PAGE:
That first day of fishing on the Rivadavia was amazing. Not necessarily for the numbers or the size of fish, but rather for the scenery and the novelty of fishing in a foreign land. I was, quite simply, in love with the whole experience. I tried to bring to it the attitude that I hope that most of my clients possess. The day, the experience, the company, the scenery, take precedence over the fishing. Catching fish is a bonus. Sometimes the fish are willing and easy. And then there are all the other days, so you’d better have an appreciation that goes beyond just “catching.”
One of the little things that help make a trip is food. And the food on this whole trip was amazing! Two hour lunches comprising several courses and exceptional Argentinian wine was standard fare. It was nice to enjoy such a relaxed pace on the river. There’s still a relative lack of pressure on the rivers in Argentina. And based on the logistics of getting there, I don’t see that changing all that much. I sincerely hope this region in Argentina can find a way to stay like sixty-year-ago Montana.
The following days we fished the Carrileufu and Arrayanes Rivers. Both equally as impressive and interesting as the Rivadavia, but completely different. Most of these rivers in this system begin and end at a lake. So don’t be surprised if you find yourself with some sinking line and a deep streamer trolling for large trout at the beginning and end of your day. I particularly enjoyed fishing on the Carrileufu river. It has a sandy-like bottom, and is heavily lined with willows that create opportunities to swing streamers through brown trout laden hide y holes. Fish chase streamers out from underneath the willows and appear out of nowhere among the mid-river weed-mats. The rainbows were almost chrome and put on the fight of a lifetime.
We didn’t move a lot of fish on the short, but wide and very deep Arrayanes. I experienced two aggressive dry fly takes on a skating dry and could see the massive potential for the woody structure and rock shelves to give up giant brown trout. Our inauspicious start to the day didn’t help much. That whole “Argentinian version of yourself” thing was starting to become evident. We discovered that Diego’s boat trailer had yielded to the punishment of the dirt road. A quick tire change and we’re on our way. Nope. The spare tire had a different bolt pattern and would not fit on the hub. (Same kind of dumb bad luck I often experience). So I stayed back with Diego and we sent the rest of the group along the way to get started on Lake Verde. It took not one, not two, but three trips back to Cholila to get the thing fixed. And so we spent a considerable amount of time talking philosophy-of-life type stuff, which transcended the usual blah, blah, blah that accompanies a day of fishing. I think we both quickly realized why our mutual friend thought it important that we meet…we could solve most of the world’s problems together I am sure!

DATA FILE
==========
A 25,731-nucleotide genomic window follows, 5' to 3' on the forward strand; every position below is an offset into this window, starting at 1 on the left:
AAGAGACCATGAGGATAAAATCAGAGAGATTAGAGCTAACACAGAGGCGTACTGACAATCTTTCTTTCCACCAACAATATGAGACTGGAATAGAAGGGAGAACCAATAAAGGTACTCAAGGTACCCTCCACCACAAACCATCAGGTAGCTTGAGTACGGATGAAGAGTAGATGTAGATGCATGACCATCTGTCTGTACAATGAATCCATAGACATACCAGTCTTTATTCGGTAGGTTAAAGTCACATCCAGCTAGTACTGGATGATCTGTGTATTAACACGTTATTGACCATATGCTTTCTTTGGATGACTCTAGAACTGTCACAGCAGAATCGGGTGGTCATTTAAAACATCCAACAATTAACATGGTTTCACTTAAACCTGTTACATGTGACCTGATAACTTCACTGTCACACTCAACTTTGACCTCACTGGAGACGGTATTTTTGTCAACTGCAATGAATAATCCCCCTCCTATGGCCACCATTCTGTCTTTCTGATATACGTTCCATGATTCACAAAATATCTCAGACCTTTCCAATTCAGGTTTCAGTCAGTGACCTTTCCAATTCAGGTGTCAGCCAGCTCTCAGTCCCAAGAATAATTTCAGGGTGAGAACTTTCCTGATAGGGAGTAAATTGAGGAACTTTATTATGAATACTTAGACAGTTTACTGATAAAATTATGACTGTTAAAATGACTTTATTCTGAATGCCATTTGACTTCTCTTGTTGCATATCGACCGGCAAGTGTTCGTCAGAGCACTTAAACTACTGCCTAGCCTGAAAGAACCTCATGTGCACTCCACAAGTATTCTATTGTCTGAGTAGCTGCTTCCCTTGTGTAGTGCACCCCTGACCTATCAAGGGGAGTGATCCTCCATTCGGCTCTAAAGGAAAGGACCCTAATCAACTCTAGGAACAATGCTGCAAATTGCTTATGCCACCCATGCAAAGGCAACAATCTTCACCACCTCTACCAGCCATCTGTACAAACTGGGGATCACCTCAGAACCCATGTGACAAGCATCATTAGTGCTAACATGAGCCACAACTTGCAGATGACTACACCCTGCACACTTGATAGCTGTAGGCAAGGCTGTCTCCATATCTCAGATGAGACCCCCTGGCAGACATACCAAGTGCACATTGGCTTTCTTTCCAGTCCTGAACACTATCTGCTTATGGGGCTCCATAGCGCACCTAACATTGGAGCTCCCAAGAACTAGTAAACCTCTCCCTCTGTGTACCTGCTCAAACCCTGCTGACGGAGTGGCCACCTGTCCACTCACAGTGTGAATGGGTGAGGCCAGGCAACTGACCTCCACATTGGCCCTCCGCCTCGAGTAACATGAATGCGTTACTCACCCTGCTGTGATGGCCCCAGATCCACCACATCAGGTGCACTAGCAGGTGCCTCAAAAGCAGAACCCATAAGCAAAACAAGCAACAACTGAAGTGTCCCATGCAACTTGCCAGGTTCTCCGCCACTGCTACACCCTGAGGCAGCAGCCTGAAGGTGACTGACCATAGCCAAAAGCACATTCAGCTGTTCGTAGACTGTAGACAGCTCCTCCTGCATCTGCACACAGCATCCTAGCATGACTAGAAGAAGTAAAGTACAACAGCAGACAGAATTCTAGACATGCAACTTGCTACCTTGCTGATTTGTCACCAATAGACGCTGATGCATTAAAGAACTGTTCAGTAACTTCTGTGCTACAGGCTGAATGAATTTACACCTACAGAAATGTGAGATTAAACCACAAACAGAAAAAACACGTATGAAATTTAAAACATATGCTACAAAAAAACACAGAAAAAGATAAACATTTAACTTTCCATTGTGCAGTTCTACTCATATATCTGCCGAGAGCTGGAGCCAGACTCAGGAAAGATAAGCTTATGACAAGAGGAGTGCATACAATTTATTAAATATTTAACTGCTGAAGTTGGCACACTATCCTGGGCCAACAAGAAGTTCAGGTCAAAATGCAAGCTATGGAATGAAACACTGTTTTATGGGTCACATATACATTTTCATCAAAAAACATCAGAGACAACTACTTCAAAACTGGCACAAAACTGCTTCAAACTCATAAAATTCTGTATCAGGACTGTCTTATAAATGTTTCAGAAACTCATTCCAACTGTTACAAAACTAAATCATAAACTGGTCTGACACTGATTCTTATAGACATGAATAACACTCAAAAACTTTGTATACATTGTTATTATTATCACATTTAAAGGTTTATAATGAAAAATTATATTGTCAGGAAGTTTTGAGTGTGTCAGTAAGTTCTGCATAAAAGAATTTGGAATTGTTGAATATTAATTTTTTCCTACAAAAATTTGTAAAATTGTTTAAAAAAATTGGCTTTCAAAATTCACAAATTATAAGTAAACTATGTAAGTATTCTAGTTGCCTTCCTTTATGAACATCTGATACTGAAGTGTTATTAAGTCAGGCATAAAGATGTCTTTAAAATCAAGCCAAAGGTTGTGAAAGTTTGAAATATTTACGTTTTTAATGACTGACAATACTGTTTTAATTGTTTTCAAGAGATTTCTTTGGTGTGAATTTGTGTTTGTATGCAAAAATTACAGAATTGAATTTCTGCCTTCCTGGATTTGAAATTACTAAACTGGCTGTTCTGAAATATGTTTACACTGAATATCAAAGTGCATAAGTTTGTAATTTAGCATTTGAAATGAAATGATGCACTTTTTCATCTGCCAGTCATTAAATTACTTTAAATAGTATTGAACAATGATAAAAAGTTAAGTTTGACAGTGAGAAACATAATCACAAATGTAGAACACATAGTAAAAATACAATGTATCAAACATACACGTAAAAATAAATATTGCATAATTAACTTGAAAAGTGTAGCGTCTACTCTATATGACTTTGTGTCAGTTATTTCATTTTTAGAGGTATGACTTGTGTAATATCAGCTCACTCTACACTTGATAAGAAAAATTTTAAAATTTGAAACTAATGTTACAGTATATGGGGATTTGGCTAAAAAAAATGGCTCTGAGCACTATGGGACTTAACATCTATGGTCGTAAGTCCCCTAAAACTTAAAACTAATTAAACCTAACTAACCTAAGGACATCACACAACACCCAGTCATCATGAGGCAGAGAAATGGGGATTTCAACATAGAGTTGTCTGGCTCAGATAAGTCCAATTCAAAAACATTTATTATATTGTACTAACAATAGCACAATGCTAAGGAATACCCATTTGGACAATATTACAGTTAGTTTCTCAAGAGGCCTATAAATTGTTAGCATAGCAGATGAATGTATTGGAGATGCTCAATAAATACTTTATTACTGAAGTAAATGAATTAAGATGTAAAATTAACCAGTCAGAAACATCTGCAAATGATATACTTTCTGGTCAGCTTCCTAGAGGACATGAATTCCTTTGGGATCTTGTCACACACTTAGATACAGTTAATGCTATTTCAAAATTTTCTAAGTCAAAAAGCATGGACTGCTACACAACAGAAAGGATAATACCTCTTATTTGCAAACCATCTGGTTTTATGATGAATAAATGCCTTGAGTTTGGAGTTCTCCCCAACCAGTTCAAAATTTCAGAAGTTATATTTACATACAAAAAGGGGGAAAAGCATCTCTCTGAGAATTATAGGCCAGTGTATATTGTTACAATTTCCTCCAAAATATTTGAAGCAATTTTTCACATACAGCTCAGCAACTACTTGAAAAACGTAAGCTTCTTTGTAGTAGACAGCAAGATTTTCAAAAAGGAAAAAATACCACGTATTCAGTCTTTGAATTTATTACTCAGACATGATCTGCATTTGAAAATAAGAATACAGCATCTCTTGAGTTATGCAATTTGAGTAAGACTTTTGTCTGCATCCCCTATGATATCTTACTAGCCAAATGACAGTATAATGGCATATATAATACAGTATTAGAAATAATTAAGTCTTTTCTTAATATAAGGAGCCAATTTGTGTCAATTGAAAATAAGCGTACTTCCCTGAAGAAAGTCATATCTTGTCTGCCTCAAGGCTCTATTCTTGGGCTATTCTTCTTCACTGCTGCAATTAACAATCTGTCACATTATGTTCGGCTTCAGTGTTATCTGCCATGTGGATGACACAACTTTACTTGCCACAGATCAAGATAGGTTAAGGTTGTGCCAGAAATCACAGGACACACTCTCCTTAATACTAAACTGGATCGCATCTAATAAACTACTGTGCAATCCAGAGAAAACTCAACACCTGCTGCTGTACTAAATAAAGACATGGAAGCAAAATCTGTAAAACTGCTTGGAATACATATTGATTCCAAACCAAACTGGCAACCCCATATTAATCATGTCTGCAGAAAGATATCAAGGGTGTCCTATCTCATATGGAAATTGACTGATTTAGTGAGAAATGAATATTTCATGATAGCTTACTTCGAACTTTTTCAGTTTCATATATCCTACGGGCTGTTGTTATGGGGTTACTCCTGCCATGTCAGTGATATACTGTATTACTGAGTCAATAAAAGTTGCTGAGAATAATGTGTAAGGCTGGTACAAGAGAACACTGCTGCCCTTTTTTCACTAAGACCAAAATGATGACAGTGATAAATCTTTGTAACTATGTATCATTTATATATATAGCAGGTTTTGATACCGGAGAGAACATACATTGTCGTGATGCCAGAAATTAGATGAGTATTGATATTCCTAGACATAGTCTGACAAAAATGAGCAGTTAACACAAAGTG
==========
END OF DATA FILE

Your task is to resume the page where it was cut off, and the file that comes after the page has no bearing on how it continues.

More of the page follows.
After catching up with the group and receiving the rather anemic morning fishing report, we switched up boats and plied more of the waters of Lake Verde before descending into the Arrayanes. I don’t know what they were talking about, as I quickly hooked and landed two nice rainbows. Sometimes it’s the wizard and not the wand…and sometimes it’s just plain dumb luck.
I’m going with wizard.
My hope is that you are interested enough in fishing the Patagonia region of Argentina to consider venturing there with me in 2024. I am organizing two trips back to this pristine region. January 2-5 (4 day/5 nights) for $3,100. And January 9-14 (6 day/7 nights) for $4,500. The 4 day trip is going to look a lot like last years trip to Cholila. And the 6 day trip will have many of those same details, and includes a change of location for the last two days to fish the Rio Grande. The price includes all your fishing, lodging, food, beverages, and transportation to/from the Esquel airport and the lodge. It does not include your travel and expenses getting to and from Esquel. Nor does it include guide or lodge & staff gratuities, fishing licenses, or park fees.
I did learn a few lessons along the way and want to briefly share them here.
Give yourself plenty of time to travel. You’re flying out of the north in arguably the least predictable time of year. Delays happen. Cancellations happen. Don’t let a tight connection or a stingy budget hinder your trip of a lifetime.
Spend some time in Buenos Aires. This is a beautiful and vibrant city that’s worth visiting. While it’s possible to take a red-eye out of the states and arrive in Buenos Aires in the morning, and then catch a flight to Esquel the same day, I don’t recommend it. As previously mentioned, there’s only one flight a day into Esquel, and it’s often from the smaller regional airport in Buenos Aires. I wouldn’t take a chance on trying to get a cab and making another flight after traveling all night. So you might as well explore this “Paris of South America.” I don’t think you will regret it.
You may already know this but I found out the hard way…not all airlines consider your fly rod tube an innocent carry on. Sure, flying out of Montana is no problem. But god forbid you haul that thing through security in the Buenos Aires regional airport. Of all other places aside from Montana where you’d think a fly rod tube would be no problem, it’s Buenos Aires flying to the Argentina mecca of trout fishing. My advice is to just leave it at home and trust that your guide will have the equipment you need. Or invest in a rectangular-shaped, soft fly rod case. Also, those 1/0 streamer hooks are likely not making it through the x-ray machine. Check your bag, or don’t bother bringing that stuff with you.
I’m happy to share all the knowledge and information I gathered planning and executing my trip. So don’t hesitate to call or drop me an email. Or let’s just go fishing!!!